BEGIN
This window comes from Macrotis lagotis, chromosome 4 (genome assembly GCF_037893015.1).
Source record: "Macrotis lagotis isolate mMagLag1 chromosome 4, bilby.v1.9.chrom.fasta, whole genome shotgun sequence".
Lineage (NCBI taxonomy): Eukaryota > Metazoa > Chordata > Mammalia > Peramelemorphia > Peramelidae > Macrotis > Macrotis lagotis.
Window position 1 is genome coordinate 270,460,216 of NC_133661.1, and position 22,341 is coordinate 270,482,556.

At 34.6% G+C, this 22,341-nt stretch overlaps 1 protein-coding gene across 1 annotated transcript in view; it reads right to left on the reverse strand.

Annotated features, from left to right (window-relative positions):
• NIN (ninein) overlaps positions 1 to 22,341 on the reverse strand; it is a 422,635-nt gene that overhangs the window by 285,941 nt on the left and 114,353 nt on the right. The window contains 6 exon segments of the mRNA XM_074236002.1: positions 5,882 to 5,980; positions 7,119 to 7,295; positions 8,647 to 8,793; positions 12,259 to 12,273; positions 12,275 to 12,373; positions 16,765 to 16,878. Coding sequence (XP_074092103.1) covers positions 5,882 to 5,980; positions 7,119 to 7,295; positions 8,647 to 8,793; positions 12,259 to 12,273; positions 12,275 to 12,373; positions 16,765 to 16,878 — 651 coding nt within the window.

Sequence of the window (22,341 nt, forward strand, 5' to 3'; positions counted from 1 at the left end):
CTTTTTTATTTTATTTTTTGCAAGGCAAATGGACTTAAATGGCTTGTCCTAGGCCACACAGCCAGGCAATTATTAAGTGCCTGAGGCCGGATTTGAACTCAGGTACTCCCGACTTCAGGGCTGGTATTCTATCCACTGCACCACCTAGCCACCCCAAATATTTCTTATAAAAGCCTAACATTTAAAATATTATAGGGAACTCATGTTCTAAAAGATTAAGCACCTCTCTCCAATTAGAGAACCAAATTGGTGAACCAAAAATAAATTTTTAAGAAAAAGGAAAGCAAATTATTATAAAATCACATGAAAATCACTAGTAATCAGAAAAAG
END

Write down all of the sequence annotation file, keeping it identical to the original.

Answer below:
This window comes from Macrotis lagotis, chromosome 4 (genome assembly GCF_037893015.1).
Source record: "Macrotis lagotis isolate mMagLag1 chromosome 4, bilby.v1.9.chrom.fasta, whole genome shotgun sequence".
Lineage (NCBI taxonomy): Eukaryota > Metazoa > Chordata > Mammalia > Peramelemorphia > Peramelidae > Macrotis > Macrotis lagotis.
Window position 1 is genome coordinate 270,460,216 of NC_133661.1, and position 22,341 is coordinate 270,482,556.

At 34.6% G+C, this 22,341-nt stretch overlaps 1 protein-coding gene across 1 annotated transcript in view; it reads right to left on the reverse strand.

Annotated features, from left to right (window-relative positions):
• NIN (ninein) overlaps positions 1 to 22,341 on the reverse strand; it is a 422,635-nt gene that overhangs the window by 285,941 nt on the left and 114,353 nt on the right. The window contains 6 exon segments of the mRNA XM_074236002.1: positions 5,882 to 5,980; positions 7,119 to 7,295; positions 8,647 to 8,793; positions 12,259 to 12,273; positions 12,275 to 12,373; positions 16,765 to 16,878. Coding sequence (XP_074092103.1) covers positions 5,882 to 5,980; positions 7,119 to 7,295; positions 8,647 to 8,793; positions 12,259 to 12,273; positions 12,275 to 12,373; positions 16,765 to 16,878 — 651 coding nt within the window.

Sequence of the window (22,341 nt, forward strand, 5' to 3'; positions counted from 1 at the left end):
CTTTTTTATTTTATTTTTTGCAAGGCAAATGGACTTAAATGGCTTGTCCTAGGCCACACAGCCAGGCAATTATTAAGTGCCTGAGGCCGGATTTGAACTCAGGTACTCCCGACTTCAGGGCTGGTATTCTATCCACTGCACCACCTAGCCACCCCAAATATTTCTTATAAAAGCCTAACATTTAAAATATTATAGGGAACTCATGTTCTAAAAGATTAAGCACCTCTCTCCAATTAGAGAACCAAATTGGTGAACCAAAAATAAATTTTTAAGAAAAAGGAAAGCAAATTATTATAAAATCACATGAAAATCACTAGTAATCAGAAAAAG